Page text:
In 1813 Philip was joined by his eighteen-year-old brother, David. The North Carolina Synod licensed David to preach, but with some hesitancy because of his youth. Strong-willed and brilliant, David Henkel found himself in conflict with others in the synod, especially Gottlieb Shober, a Moravian minister who was supplying a Lutheran charge. The disagreement came to a head in 1820, when a meeting of the synod was called two weeks early to choose a delegate to a proposed General Synod. The Henkels and one other minister met at the appointed time and decided to withdraw from the North Carolina Synod and form the Tennessee Synod. Paul Henkel was absent when the split occurred but was present at the organization of the new synod in Tennessee later that summer. It was the third time he had participated in the creation of a Lutheran synod on the frontier; in 1818 he had helped establish the Joint Synod of Ohio.

From the beginning, the Tennessee Synod was based not on geography but rather on doctrinal differences, with the Henkels insisting on an "unaltered" Augsburg Confession and bitterly opposing the General Synod. Its organization brought about a split in North Carolina Lutheranism that was not healed for a century. During that period the Tennessee Synod was strong in North Carolina, comprising almost as many congregations as the North Carolina Synod and all the congregations west of Statesville. The Henkel Press at New Market gave it unusual strength in upholding its conservative stance. The final merger of the North Carolina Synod and the Tennessee Synod into the United Lutheran Synod in North Carolina took place in 1921.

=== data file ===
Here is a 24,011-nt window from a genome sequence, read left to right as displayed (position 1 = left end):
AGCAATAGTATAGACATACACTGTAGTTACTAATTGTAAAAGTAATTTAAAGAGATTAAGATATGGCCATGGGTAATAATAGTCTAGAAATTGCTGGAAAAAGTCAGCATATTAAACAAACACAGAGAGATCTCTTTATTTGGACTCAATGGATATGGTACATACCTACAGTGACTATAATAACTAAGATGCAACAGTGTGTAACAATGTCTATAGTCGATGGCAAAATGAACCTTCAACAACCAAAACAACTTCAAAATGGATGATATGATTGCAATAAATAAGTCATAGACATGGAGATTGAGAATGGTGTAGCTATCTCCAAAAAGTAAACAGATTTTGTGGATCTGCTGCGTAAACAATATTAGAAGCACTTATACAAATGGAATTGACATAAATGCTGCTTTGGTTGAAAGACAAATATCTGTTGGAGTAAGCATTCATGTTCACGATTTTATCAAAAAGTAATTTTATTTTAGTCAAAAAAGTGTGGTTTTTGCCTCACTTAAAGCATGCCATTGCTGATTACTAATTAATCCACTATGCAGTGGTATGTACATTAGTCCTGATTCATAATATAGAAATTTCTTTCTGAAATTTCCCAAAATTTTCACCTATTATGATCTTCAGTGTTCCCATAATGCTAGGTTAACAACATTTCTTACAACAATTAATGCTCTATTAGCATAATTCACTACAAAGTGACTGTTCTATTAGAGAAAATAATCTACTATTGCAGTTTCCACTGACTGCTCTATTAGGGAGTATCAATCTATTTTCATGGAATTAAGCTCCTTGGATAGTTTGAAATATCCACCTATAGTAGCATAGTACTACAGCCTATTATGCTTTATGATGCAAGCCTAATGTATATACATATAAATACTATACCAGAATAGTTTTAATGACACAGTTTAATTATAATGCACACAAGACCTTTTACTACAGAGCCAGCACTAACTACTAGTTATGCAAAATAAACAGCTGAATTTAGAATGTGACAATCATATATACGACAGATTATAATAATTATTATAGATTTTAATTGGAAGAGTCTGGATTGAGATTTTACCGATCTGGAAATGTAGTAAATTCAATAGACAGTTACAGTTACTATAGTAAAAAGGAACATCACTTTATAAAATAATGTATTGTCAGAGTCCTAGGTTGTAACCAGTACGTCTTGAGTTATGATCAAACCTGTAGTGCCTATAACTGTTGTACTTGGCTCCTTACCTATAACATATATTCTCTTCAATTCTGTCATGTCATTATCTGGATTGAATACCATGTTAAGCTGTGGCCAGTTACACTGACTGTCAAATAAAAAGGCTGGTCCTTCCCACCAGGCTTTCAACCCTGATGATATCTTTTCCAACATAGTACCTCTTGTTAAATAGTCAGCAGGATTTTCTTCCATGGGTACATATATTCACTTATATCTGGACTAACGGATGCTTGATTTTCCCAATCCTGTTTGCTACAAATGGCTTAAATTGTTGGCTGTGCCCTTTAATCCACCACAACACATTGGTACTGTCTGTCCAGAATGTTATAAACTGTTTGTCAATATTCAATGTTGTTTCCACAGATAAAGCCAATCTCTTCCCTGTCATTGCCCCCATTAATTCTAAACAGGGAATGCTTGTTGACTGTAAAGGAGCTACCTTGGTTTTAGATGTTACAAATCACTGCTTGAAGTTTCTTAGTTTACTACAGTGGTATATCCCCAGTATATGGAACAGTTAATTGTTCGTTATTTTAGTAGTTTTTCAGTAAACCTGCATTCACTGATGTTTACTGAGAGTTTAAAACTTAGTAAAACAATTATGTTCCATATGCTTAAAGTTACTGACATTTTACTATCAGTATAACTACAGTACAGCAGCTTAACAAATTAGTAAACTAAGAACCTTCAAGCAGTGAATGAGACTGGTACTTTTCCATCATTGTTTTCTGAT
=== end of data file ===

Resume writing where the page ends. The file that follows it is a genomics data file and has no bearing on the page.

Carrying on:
Paul Henkel did not live many years after the Tennessee Synod was organized. In 1823 he suffered a stroke which slowed him down; two years later he was stricken a second time and died within ten days. He was buried first at Davidsburg Church, but following his wife's death in 1843 they were both reinterred in the cemetery of Emmanuel Church, New Market.


DAB, vol. 4 (1932).

William J. Finck, trans., A Chronological Life of Paul Henkel from Journals, Letters, Minutes of the Synods, etc. (1935–37).

Homer M. Keever, "A Lutheran Preacher's Account of the 1801–10 Revival in North Carolina," Methodist History (October 1968).

Additional Resources:

Henkel Family Papers, SC# 2065. Carrier Library. James Madison University, Harrisonburg, Va. (accessed April 10, 2014).

"Caspar C. Henkel's family heritage: 1786-1849." U.S. National Library of Medicine. National Institutes of Health. (accessed April 10, 2014).

Bente, Friedrich. "The Henkels." Bente, Friedrich. American Lutheranism vol. 1. St. Louis, Mo. Concordia Publishing House. 1919. 232-237. (accessed April 10, 2014).

"Henkels, The." Christian Cyclopedia. Concordia Publishing House. 2000. The Lutheran Church--Missouri Synod. (accessed April 10, 2014).

Image Credits:

"Rev. Paul Henkel." The Lutherans in America; a story of struggle, progress, influence and marvelous growth. New York: J.A. Hill & Co. 1889. Facing 302.